Picnicking on Thin Ice: An Interview with Josh Emmons




JOSH EMMONS’S The Loss of Leon Meed (2005), a nimble and ambitious debut novel set in Northern California, follows a motley crew of small-town oddballs as they try and conjure up a missing person. The New York Times praised the book’s “mesmerizing rhythm” and its deft handling of a “diverse, crowded cast,” while The San Francisco Chronicle lauded the author’sshape-shifter gift for imagining his way into lives different from […] his own.” The novel also garnered praise from the likes of Jonathan Franzen, Gary Shteyngart, and Glen David Gold. Emmons’s second novel, Prescription for a Superior Existence (2008), took the craft and ambition of his first to a new level: satirizing California-style cult religions, especially their penchant for offering panaceas for troubled souls, the novel explores the compelling need for spiritual uplift that spawns these new-fangled faiths in the first place.

While Emmons works to complete his third novel, Dzanc Books is set to release his first short story collection, A Moral Tale and Other Moral Tales, in April. Originally published in small-press outlets like ZYZZYVA, Ecotone, West Branch, Black Clock, and FiveChapters, these stories offer compelling portraits of lonely, troubled people surviving on their wits and the kindness of strangers. At once stark and nuanced, serious and playful, the fictions in A Moral Tale further cement Emmons’s reputation as a wry chronicler of West Coast lifestyles. As a child of Northern California and a current denizen of Southern California (Emmons teaches Creative Writing at the University of California, Riverside), the author is well positioned to portray the flaws and foibles of his home state.

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ERIC FARWELL: Many of your protagonists struggle with self-understanding. Is this because you think most people are deluded about themselves?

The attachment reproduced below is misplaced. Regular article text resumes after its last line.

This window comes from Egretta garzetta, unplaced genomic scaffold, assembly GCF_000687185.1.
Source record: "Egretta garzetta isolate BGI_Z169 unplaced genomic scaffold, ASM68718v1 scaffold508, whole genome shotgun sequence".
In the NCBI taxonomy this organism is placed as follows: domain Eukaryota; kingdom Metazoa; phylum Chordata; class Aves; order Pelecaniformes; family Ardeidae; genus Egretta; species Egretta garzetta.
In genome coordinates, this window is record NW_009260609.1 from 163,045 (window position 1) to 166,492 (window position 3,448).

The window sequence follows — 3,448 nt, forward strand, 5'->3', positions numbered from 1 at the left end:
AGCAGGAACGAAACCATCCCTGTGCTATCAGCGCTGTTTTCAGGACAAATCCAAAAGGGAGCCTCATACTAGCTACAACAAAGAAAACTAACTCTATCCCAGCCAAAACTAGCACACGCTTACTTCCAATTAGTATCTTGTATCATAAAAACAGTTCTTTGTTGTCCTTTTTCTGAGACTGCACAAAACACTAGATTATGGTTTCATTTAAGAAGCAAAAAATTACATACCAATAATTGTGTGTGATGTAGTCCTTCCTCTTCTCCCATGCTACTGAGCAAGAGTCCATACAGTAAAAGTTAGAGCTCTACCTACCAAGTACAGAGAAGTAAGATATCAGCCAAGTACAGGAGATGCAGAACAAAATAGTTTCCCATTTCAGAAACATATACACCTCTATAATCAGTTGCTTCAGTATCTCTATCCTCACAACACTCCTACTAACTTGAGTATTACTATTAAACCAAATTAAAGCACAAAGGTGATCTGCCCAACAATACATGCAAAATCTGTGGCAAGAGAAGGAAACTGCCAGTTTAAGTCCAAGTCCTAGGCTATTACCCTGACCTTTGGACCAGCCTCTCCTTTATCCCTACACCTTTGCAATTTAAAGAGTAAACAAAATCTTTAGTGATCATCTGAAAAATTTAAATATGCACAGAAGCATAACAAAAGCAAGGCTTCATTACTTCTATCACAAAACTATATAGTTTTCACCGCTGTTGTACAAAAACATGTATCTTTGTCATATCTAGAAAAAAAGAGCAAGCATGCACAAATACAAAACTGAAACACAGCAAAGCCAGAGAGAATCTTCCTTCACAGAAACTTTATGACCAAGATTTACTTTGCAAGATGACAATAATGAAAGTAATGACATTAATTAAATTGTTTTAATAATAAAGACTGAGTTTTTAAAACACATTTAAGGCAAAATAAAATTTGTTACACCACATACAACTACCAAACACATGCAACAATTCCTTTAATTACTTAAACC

JOSH EMMONS: Yes! Kind of. We’re always getting ourselves — or our desires, which are identity in action — wrong. We go to the wrong school, take the wrong job, buy the wrong clothes, vote for the wrong candidate, marry the wrong person, worship at the wrong altar, look through the wrong end of the telescope. And because it sucks to have done the wrong thing, we tell ourselves we got it right in spite of sometimes-overwhelming evidence to the contrary. This should stop as we get older and learn from our mistakes, but it only slows down — if we’re lucky. Lots of characters in A Moral Tale are stuck on an idea of themselves they don’t want to give up because the cost would be too high. They think they’re fine after a breakup. They think they’re still young and nimble. They think they’re not an egg. If the book has a through line, and it doesn’t, it’s that we have to keep revising our understanding of ourselves forever, and that this is okay.

Could you discuss the value of place in your work? The Loss of Leon Meed, for example, has a strong feel for the particular strains of depression and suffocation that abound in small towns. Is setting really important to you, or is it just a way to place interesting limitations on your characters?